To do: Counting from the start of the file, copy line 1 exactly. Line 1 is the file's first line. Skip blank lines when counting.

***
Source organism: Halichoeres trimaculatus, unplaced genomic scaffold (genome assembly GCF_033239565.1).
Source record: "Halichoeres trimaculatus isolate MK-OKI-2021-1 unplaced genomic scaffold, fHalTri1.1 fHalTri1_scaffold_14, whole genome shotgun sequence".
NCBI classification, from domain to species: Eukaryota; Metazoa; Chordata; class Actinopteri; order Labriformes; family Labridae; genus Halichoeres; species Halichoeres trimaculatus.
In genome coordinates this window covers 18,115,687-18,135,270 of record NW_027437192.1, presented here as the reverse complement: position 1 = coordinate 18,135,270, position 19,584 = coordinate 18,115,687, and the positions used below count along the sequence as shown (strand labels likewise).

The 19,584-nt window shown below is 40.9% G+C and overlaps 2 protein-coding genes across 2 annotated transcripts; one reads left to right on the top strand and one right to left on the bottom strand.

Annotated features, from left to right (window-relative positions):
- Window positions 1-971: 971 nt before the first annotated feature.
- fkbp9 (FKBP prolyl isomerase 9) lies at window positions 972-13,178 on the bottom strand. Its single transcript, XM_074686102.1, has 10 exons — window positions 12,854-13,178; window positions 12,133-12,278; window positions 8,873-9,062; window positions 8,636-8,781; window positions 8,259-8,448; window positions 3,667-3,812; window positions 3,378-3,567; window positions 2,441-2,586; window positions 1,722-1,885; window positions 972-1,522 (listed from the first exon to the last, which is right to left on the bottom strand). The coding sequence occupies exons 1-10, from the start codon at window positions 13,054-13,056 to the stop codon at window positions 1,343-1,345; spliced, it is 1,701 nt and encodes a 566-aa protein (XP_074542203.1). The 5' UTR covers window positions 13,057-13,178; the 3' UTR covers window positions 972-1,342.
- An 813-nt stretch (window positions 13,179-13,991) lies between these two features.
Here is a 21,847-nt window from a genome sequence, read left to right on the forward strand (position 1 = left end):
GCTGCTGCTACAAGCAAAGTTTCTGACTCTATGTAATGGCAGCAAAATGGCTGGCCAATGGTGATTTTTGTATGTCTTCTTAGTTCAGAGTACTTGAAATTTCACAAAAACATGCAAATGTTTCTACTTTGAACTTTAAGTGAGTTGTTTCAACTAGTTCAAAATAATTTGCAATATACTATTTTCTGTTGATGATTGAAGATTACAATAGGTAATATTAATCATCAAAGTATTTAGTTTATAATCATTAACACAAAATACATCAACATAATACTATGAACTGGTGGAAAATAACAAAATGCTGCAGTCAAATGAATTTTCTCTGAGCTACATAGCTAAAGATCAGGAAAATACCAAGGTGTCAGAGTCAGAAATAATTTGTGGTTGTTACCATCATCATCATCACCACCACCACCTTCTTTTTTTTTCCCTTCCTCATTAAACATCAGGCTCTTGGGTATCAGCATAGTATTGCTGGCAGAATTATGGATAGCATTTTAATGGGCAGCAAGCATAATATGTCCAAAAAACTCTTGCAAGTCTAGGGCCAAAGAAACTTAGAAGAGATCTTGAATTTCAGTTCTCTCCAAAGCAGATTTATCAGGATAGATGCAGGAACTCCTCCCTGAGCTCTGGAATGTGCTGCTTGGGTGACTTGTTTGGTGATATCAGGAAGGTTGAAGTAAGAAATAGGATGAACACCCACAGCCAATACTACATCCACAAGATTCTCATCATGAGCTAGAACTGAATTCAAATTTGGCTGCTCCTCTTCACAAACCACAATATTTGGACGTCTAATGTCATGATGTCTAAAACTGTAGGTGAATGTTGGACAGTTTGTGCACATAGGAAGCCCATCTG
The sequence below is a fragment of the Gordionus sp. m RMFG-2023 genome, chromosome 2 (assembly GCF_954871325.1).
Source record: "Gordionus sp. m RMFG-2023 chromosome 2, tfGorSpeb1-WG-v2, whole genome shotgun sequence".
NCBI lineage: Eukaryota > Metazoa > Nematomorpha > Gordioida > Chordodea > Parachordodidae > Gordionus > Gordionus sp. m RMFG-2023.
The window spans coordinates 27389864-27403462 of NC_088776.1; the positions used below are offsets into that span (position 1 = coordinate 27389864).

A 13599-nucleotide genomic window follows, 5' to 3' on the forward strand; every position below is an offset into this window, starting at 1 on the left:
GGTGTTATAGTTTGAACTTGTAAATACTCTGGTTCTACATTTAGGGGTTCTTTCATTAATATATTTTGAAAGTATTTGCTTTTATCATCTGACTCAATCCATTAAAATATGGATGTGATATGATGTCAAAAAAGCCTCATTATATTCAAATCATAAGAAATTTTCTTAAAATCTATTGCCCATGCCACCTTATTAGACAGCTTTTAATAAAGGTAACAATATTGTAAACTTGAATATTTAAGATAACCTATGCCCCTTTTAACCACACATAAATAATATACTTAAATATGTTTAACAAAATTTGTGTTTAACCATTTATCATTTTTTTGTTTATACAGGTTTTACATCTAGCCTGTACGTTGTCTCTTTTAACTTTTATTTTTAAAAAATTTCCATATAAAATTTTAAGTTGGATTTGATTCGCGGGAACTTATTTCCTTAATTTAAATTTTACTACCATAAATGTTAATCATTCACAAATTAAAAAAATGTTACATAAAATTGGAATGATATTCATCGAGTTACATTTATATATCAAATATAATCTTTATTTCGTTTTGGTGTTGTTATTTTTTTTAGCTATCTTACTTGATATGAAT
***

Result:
Source organism: Halichoeres trimaculatus, unplaced genomic scaffold (genome assembly GCF_033239565.1).